Are the physical laws the same in the hot, dense conditions in the atmosphere of a dying white dwarf star as they are here on Earth? That is what a new study led by researchers at the University of Leicester is now trying to elucidate.
These stars have masses around half the Sun compressed into a radius similar to that of Earth, leading to extreme gravity within the star’s atmosphere .
The researchers, led by Professor of Astrophysics Martin Barstow , use the light of white dwarf stars observed with the Hubble Space Telescope. Nicole Reindl , who leads the observations, explains:
These particular stars contain metals, such as iron and nickel, that float within the surface layers of their atmospheres. Light generated within the depths of the star passes through heavy metals, a ‘fingerprint’ in starlight that we can study.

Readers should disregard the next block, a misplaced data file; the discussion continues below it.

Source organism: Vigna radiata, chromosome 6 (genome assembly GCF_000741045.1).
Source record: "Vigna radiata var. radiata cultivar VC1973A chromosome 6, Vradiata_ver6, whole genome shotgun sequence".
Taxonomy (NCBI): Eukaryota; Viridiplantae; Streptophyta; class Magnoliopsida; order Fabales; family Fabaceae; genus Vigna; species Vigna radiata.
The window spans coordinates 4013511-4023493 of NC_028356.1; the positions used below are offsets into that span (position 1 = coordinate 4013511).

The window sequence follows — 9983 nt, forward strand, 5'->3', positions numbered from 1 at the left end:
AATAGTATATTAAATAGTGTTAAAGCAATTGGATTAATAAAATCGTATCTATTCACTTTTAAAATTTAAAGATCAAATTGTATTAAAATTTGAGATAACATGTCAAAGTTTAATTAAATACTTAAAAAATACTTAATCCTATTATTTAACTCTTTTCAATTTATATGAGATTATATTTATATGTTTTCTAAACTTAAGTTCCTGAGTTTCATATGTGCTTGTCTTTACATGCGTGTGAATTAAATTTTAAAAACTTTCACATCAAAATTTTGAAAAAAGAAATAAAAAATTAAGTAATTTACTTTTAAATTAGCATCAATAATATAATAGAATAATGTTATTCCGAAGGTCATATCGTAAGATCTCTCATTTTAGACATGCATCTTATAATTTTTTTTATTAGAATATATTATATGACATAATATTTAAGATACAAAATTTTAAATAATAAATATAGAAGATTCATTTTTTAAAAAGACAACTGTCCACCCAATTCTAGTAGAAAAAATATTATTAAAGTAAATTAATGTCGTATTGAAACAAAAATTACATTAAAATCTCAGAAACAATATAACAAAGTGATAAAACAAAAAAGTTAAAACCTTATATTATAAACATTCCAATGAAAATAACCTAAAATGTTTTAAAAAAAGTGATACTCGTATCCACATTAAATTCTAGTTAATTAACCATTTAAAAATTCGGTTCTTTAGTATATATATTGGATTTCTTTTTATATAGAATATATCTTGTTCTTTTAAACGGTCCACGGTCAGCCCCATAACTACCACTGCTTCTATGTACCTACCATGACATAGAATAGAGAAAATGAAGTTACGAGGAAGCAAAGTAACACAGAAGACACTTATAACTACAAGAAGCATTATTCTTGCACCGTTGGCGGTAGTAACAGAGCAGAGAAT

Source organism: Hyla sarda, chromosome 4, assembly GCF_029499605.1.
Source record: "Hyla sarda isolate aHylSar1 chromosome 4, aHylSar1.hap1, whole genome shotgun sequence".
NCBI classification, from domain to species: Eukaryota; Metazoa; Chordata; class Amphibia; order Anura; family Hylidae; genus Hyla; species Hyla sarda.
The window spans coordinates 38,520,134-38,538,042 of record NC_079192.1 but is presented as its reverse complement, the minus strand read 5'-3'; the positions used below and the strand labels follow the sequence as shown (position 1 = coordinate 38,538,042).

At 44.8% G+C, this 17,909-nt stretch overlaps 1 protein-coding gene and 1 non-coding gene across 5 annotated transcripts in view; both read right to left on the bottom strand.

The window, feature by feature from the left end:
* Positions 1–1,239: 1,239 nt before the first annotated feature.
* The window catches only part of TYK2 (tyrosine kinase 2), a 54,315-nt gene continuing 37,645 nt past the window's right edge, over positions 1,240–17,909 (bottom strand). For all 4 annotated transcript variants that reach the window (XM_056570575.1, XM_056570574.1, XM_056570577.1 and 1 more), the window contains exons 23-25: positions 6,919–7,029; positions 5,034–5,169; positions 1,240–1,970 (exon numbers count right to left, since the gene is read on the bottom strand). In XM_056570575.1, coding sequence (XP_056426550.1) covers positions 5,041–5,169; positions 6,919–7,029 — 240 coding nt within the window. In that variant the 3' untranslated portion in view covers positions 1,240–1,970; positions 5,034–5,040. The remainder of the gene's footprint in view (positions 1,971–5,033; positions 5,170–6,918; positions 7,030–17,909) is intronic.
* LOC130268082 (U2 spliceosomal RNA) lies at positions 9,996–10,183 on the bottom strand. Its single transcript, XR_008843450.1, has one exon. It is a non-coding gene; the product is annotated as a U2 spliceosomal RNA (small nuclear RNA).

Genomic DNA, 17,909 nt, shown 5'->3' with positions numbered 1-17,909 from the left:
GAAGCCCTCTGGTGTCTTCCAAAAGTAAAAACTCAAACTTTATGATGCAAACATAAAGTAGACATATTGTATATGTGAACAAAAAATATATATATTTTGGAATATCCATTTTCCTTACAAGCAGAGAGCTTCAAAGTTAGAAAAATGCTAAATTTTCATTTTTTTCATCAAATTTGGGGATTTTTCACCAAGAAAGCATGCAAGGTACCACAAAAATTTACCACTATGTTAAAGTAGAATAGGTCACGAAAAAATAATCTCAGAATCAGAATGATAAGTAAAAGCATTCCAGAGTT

Scrutinizing these tracks requires very exhaustive measurements of the wavelength or color of the light emerging from the atmospheres of these stars. According to Barstow :
This new work will test our understanding of how the Universe works, particularly outside the relatively narrow confines of our planet.